Of course I’ve not just been working on the pretty colours – I’ve revamped the control codes for the ESP8266-driven controller twice, discovered and fixed an OTA flaw in the code, re-hashed the Node-Red driving code, found and fixed countless other bits and pieces… and in the process taken pause for thought as to why I ever used the Dark Skies Node… you know – in other words – pretty much revamped everything just to improve a simple display.
You may have noticed that I’ve been working on my ESP8266 home control software (see the updates elsewhere along with new diagram), specifically upgrading and adding to the number of OLED and LCD displays I can handle, either by I2c or SPI.
I’ve been doing a lot of optimising and simplifying – for example with SPI – assuming that there will only be the one SPI device at once on an ESP means you don’t need the CS line which can be grounded. But there’s more….
Big Timer is probably the best timing node for Node-Red, providing a general purpose timer as well as handling summer/winter correctly as well as (importantly) lighting up time (for which it needs longitude and latitude). After all you probably don’t turn the outside lights on at 6pm!! You turn them on when it gets DARK. Now with new seconds timer mode AND updated for the latest Node-Red 0.17.0 including new help formatting and tips on input and output.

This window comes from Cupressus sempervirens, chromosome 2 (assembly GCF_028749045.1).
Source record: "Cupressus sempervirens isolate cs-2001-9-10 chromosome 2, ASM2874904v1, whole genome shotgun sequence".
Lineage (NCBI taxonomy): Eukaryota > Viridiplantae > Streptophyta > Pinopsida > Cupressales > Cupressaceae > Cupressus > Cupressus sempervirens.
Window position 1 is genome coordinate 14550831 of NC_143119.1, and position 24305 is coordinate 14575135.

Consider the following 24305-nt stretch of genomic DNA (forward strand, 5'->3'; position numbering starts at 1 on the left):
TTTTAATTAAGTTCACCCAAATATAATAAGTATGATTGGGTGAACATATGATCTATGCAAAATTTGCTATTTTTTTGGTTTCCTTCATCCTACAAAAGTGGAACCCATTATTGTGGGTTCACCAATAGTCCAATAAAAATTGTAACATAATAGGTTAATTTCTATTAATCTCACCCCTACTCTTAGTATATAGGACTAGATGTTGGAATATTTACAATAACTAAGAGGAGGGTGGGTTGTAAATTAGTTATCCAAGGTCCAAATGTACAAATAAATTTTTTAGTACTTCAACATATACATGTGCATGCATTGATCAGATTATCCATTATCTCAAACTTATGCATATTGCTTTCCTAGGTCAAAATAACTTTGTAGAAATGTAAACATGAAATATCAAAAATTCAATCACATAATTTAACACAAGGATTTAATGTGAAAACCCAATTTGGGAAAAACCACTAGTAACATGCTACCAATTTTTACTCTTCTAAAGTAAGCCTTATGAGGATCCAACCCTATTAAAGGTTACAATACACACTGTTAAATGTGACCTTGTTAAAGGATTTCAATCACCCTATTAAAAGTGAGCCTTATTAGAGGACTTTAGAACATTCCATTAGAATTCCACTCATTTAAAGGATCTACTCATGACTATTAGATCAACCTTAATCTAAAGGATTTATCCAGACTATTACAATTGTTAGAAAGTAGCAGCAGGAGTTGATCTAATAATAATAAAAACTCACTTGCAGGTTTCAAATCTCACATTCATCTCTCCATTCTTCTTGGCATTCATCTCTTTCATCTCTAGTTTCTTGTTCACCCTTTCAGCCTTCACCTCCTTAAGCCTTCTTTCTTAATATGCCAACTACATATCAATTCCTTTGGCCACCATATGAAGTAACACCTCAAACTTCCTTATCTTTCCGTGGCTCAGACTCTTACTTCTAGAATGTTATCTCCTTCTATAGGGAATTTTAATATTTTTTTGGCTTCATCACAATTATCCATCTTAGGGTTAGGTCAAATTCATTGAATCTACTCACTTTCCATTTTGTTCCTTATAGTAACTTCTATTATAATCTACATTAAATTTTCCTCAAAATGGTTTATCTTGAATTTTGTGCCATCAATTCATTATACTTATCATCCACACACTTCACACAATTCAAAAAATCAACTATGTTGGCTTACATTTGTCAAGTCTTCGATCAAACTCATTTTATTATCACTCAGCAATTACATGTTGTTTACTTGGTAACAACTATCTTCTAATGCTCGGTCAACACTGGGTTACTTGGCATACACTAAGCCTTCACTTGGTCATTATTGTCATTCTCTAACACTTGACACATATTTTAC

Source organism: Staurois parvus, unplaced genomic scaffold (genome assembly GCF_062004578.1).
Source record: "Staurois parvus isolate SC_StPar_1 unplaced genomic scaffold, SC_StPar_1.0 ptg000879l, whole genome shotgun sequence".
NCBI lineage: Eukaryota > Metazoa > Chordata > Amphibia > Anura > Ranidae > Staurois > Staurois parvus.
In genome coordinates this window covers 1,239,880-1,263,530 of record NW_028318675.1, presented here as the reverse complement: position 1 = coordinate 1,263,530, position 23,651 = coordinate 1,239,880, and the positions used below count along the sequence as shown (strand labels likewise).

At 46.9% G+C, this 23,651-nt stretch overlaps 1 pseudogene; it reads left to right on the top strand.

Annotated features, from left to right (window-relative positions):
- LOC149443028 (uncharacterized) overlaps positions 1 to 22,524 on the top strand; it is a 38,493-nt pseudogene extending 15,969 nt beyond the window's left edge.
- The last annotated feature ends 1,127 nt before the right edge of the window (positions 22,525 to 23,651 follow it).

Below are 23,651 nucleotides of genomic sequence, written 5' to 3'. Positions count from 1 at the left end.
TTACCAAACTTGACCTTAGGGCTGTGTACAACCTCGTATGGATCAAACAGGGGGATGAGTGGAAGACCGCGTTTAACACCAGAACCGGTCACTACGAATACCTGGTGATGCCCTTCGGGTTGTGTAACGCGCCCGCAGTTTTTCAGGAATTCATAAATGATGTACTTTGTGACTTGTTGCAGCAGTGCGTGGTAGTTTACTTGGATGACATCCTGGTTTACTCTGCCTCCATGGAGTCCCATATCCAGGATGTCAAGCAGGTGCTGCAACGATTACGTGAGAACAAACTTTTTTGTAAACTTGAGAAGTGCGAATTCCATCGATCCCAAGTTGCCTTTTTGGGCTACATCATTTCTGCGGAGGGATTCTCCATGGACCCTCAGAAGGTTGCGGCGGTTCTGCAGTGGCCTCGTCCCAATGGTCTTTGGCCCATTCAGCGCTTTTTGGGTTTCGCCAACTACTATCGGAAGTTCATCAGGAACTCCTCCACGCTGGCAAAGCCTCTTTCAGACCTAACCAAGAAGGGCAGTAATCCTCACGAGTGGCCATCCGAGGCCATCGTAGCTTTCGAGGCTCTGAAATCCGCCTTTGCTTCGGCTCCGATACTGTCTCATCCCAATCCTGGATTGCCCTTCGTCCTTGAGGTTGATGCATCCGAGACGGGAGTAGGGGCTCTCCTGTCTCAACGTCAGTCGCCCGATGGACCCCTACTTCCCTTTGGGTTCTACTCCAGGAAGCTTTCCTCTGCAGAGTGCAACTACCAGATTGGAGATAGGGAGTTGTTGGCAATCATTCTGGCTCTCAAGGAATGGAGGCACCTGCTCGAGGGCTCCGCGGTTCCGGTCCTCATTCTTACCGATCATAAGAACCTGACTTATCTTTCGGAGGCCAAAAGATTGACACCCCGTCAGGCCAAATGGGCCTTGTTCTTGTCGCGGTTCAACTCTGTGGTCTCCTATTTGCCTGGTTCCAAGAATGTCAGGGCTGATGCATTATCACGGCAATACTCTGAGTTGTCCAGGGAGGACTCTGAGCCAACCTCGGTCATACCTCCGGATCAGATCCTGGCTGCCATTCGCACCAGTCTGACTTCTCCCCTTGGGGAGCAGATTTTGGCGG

In case you were wondering – no, I’ve not gone off the boil, I’ve been quietly beavering away on my ESP8266 code since deciding to abandon the old ESP-01 and adding fonts for displays. Right now I’m focussing on the QD-Tech boards – 120x160 but I’ll eventually migrate the use of the various icons to the other displays now that I’m not terrified of running out of space.
Regular reader will know about the script (original blog material now ditched though the old script is still on BitBucket) that Aidan Ruff and I originally developed to put Node-Red and several other packages onto the Raspberry Pi for our own home control purposes.
WELL - there is a new version of the script, modified to include logging and work to handle the new version of Raspbian - consider this experimental for now.
The 4-channel Sonoff 4CH Pro is a new product from ITEAD, available from them directly or from Amazon in the UK– though you might reasonably question why the UK Amazon price is higher in pounds than the original is in dollars.
Essentially the unit is a development of their earlier Sonoff 4CH and I’ll do some basic comparison here.